Every dime of wages Californians earn until April 20 goes to pay taxes, according to the Tax Foundation, a 72-year-old nonpartisan research organization in Washington, D.C.


That's seven days longer than the average American has to work, but 10 days fewer than Californians worked to pay all taxes in 2008.


Tax Freedom Day is the day when an employed person earns enough to pay all his or her annual obligations for state and federal income tax, sales and excise taxes, Medicare and Social Security, motor vehicle license tax, property tax and other miscellaneous taxes.


Only three other states have a later Tax Freedom Day than California's, the foundation says. Connecticut, New Jersey and New York are later.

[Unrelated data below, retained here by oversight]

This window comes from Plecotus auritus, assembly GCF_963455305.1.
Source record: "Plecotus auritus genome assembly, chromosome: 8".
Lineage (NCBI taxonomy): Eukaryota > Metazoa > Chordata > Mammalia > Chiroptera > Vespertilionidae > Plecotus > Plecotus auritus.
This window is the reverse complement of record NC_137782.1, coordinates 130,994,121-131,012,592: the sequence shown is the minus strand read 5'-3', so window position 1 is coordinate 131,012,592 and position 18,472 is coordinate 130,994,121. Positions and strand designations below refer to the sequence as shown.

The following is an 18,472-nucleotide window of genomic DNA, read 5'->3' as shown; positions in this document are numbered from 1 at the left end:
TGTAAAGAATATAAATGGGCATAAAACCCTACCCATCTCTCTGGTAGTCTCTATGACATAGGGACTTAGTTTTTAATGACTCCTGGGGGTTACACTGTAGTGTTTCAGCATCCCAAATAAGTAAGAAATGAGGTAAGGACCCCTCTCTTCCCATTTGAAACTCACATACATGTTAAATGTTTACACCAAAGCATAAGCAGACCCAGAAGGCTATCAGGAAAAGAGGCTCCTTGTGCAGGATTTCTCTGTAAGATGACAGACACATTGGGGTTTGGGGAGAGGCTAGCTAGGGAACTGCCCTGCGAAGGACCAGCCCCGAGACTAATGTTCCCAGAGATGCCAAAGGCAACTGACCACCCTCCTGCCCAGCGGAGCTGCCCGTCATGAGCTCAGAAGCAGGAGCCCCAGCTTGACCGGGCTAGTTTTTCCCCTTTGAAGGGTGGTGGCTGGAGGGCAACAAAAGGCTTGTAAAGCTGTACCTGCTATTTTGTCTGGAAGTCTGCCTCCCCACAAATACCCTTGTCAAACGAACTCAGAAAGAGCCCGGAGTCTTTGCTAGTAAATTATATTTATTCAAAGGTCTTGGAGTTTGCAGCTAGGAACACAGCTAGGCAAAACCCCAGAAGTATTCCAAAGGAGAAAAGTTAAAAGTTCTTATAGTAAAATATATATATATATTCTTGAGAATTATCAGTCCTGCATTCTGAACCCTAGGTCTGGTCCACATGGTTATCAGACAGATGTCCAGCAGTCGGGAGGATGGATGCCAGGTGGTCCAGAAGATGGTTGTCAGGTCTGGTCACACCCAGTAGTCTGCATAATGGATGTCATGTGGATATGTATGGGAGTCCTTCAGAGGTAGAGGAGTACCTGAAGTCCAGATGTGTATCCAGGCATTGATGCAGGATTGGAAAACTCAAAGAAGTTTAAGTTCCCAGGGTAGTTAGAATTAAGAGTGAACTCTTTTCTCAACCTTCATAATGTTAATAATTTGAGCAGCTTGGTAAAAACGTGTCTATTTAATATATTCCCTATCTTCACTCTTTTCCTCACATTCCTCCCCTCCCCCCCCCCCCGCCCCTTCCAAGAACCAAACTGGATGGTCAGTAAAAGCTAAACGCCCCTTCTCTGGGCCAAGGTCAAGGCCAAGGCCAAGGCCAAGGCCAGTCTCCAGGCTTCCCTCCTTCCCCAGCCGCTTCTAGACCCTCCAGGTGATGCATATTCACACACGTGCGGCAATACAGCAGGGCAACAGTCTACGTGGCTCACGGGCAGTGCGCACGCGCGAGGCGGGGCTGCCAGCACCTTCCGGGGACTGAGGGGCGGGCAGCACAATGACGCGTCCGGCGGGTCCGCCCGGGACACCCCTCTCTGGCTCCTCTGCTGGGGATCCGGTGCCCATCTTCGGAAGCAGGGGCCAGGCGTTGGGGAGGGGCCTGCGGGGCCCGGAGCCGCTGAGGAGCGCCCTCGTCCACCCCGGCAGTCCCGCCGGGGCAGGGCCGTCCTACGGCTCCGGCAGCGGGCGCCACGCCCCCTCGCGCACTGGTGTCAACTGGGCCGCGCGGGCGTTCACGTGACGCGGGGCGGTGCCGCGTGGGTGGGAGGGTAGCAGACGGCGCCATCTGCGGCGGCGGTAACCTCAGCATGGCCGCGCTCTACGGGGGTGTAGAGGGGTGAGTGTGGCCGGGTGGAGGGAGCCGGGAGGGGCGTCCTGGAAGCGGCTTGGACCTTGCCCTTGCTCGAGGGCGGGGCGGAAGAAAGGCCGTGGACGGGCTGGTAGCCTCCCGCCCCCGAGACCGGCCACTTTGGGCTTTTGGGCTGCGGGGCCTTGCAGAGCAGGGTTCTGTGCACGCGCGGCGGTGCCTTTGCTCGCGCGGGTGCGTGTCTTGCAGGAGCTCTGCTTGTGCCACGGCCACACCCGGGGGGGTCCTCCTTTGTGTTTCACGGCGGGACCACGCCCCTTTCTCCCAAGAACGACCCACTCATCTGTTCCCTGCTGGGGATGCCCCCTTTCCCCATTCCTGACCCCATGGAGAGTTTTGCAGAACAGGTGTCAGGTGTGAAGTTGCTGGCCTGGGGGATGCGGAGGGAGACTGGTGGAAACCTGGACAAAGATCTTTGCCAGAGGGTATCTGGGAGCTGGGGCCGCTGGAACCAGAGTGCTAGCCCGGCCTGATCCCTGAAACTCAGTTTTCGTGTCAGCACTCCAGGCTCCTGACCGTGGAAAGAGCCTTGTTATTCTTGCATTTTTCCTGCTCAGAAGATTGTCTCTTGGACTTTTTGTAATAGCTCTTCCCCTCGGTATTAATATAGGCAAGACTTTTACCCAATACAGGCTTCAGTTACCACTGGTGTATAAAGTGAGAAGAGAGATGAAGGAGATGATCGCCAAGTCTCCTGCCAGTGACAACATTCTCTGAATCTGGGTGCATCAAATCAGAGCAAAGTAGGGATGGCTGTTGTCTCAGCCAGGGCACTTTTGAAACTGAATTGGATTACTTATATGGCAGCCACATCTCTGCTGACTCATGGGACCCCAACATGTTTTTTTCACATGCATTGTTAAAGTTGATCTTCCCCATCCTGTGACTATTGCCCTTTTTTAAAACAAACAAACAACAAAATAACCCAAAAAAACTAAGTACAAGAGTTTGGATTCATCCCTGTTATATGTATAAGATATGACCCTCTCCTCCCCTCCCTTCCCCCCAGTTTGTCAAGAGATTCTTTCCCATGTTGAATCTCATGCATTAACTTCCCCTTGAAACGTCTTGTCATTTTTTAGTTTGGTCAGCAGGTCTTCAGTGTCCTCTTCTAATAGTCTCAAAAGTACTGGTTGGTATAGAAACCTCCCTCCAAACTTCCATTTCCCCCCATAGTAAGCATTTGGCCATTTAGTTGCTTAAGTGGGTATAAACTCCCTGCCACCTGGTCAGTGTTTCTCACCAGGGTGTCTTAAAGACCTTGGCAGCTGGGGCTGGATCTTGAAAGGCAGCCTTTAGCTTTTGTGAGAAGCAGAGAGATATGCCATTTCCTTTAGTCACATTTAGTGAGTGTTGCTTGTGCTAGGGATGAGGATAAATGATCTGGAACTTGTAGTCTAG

This is the earliest national Tax Freedom Day since 1967, because the recession has reduced tax collections faster than it has cut income and because and the federal stimulus package includes whopping temporary tax cuts.


Nationally, Americans will pay more in taxes in 2009 than they will spend on food, clothing and housing combined, according to the Tax Foundation.


Americans pay, on average, 28.2 percent of income for taxes. In 1900 they paid 5.9 percent. That is calculated by dividing all federal, state and local taxes ($3.5 trillion in 2009) by total income earned by American workers ($12.4 trillion).


Tax Freedom Day is independent of the federal deficit because of the federal government's ability to pay for its operations by borrowing, the Tax Foundation says. If the deficit is included, the date moves to May 29.


Florida businessman Dallas Hostetler dreamed up the idea of Tax Freedom Day in 1948. The Tax Foundation took over the annual tally when Hostetler retired in 1971.